Part of the problem is that human activity has encroached on traditional elephant habitats and migration routes, leading to increased clashes between the two species. One sobering statistic: only a few years ago, India was 22% forest; today, a mere 6% is forested. Most of that forest has been lost to tea plantations and small-scale farming. This forces the elephants, who used to live and feed in the forest, out into the fields, where they come into direct conflict with humans.

Despite their reputation for gentleness, elephants are actually one of the world's most dangerous creatures. They can crush and kill any other land animal, including the rhinoceros. They also experience bouts of rage, particularly when a male elephant is in musth, and have even been accused of behaving in a vindictive manner. In Africa during the 1970s and 1980s, for example, groups of teenage elephants attacked a number of local villages following major culls of elephant herds.

In India and Sri Lanka, male elephants attack villages at night, destroying homes and killing people. Between 2001 and 2006, 239 people were killed by elephants in the state of Assam alone, and there are frequent run-ins between elephants and people across the tea-producing regions each year. These incidents often result in fatalities on both sides: elephants kill people and destroy crops; people respond by shooting and killing the offending elephants.

To Support Elephant Welfare
World Wildlife Fund
World Society for the Protection of Animals
Elephant sanctuaries (this Wikipedia list allows you to click through to information on a number of sanctuaries around the world)
Performing Animal Welfare Society
Bring the Elephant Home

Friday, 28 October 2011

Elephant No. 26: Sugar Cookies

Today I didn't feel like dealing with weird chemical reactions, paint, matches, glue or folding, so I decided to bake instead. I rarely bake except at Christmas, but the alternatives pleased me even less than the idea of making cookies.

Although hard-tack wafers have existed for millennia, cookies appear to have originated in seventh-century Persia, coinciding with the rising use of sugar in the region. Some sources suggest that the first cookies may even have been created by accident. Since bakers habitually placed small amounts of cake batter in an oven to test its temperature, flat mini-cakes were often the result.

Cookies reached Europe via the Muslim conquest of Spain and, by the fourteenth century, they were common within every level of society, from street vendor to royal court. Travel was also becoming more widespread at the time, and cookies, like pies, were commonly taken on journeys. Hearty cookies made with nuts and dried fruit were particularly popular.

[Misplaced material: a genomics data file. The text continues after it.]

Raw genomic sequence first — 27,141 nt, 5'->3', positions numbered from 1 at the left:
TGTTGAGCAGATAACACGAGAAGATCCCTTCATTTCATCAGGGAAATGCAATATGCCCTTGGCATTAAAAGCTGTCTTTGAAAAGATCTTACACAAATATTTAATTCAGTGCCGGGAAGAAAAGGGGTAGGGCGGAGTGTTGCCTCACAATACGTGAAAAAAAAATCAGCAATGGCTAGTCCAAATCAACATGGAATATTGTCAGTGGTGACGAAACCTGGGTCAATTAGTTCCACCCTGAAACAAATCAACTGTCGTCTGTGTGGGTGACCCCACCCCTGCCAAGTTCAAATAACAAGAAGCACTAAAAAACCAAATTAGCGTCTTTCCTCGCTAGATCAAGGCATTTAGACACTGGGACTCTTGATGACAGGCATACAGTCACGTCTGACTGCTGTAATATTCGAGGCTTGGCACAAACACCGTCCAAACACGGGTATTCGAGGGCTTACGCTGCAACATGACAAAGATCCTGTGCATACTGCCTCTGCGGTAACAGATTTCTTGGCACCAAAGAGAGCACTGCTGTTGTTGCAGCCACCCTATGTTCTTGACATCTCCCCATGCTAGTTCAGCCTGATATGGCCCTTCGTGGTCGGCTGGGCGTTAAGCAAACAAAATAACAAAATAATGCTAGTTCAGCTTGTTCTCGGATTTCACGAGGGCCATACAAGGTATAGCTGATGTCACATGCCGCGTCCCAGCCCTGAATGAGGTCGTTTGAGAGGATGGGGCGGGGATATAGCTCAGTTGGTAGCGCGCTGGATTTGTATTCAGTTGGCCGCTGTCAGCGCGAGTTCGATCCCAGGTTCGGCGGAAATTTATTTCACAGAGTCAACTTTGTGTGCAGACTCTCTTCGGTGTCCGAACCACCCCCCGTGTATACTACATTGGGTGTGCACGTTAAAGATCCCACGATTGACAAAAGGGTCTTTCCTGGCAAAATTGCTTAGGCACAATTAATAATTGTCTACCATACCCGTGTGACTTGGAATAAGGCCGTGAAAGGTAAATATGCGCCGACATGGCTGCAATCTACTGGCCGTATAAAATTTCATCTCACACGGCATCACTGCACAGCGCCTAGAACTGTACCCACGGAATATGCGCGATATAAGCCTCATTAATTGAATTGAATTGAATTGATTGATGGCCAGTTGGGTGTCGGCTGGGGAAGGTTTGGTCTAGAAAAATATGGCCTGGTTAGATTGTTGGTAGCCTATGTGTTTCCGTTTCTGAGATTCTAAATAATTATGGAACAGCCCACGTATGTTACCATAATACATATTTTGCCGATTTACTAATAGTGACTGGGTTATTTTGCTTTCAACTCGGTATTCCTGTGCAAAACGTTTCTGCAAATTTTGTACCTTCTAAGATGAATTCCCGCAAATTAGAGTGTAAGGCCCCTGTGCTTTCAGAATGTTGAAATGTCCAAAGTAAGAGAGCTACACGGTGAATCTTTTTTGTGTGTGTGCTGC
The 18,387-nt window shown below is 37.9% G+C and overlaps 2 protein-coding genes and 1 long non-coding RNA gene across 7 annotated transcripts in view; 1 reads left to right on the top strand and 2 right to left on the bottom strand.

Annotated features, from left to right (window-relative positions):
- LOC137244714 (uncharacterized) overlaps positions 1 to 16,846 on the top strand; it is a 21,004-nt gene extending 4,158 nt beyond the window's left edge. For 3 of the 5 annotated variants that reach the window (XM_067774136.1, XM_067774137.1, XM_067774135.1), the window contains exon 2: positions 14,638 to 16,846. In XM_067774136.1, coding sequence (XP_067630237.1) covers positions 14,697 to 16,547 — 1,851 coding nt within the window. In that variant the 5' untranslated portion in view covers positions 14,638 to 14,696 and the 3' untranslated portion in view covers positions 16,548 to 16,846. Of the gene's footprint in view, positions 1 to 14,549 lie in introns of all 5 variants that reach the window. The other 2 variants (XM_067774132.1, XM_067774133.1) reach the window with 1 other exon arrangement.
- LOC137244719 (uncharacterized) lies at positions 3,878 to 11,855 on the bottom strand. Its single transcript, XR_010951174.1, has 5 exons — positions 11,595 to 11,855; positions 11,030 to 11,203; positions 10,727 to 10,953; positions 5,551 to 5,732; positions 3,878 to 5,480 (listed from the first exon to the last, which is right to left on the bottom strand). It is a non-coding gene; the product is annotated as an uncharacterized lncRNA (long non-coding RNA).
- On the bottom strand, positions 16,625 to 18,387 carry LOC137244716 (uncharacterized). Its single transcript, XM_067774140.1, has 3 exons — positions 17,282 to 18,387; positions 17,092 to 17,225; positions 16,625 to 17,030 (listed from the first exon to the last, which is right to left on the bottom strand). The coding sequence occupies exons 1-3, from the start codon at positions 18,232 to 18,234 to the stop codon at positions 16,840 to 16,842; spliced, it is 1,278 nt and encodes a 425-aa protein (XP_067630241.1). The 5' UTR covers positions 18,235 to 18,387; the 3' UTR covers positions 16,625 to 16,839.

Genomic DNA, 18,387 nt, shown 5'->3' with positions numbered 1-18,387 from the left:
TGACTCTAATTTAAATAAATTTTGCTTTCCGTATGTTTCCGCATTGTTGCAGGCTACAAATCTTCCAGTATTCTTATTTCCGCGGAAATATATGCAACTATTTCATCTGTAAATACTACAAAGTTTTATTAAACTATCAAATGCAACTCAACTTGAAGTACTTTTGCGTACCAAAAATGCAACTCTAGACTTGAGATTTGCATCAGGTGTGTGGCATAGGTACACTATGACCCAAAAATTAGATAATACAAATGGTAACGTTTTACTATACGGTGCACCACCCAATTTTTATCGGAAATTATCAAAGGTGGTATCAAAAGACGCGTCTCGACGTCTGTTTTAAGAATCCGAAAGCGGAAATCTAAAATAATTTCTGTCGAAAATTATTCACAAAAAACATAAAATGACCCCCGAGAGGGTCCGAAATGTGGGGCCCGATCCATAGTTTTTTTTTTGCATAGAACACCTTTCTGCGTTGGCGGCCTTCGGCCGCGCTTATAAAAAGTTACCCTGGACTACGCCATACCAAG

Cookies came to North America with the English in the seventeenth century, although the name koekje—"little cake", later anglicized to "cookie"—arrived with the Dutch. Cookies of the time were usually fairly substantial, and included favourites such as jumbles, gingerbread cookies, and macaroons. The more delicate sugar cookie was not commonly made until the eighteenth century.

For today's elephant, I decided to use my grandmother's sugar cookie recipe, reproduced below. For years, my mother has made Hallowe'en cookies with this recipe, and my sister uses it at Christmas, so it is part of a fairly venerable tradition within my family. Except for me: for some reason, I never make sugar cookies, and I think this is only the third time I've used this recipe.

Ethel's Sugar Cookies
3/4 cup (180 ml) butter
1 cup (240 ml) white sugar
2 eggs
1 teaspoon (45 ml) vanilla
2-1/2 cups (600 ml) all-purpose flour
1 teaspoon (45 ml) baking powder
1 teaspoon (45 ml) salt (adjust if butter is salted)

Cream butter and sugar together until light and fluffy. Add eggs and beat until fluffy again. Add flavouring—I don't really like vanilla anything all that much, so I added 1/4 teaspoon of almond flavouring instead—and stir.

Stir in baking powder and salt until well incorporated, then mix in flour only until a soft dough forms. If you stir the mixture too much after the flour is added, the cookies might end up a little on the tough side. Chill dough for an hour or so. I tend to chill any dough a little less than they say, because I don't like fighting with it when I roll it out.

Preheat oven to 375˚F (190˚C). Roll out dough to about 1/4 inch (0.6 cm) or slightly less. You may need to dust your cutting board and/or rolling pin with a bit of flour if the dough starts to get sticky.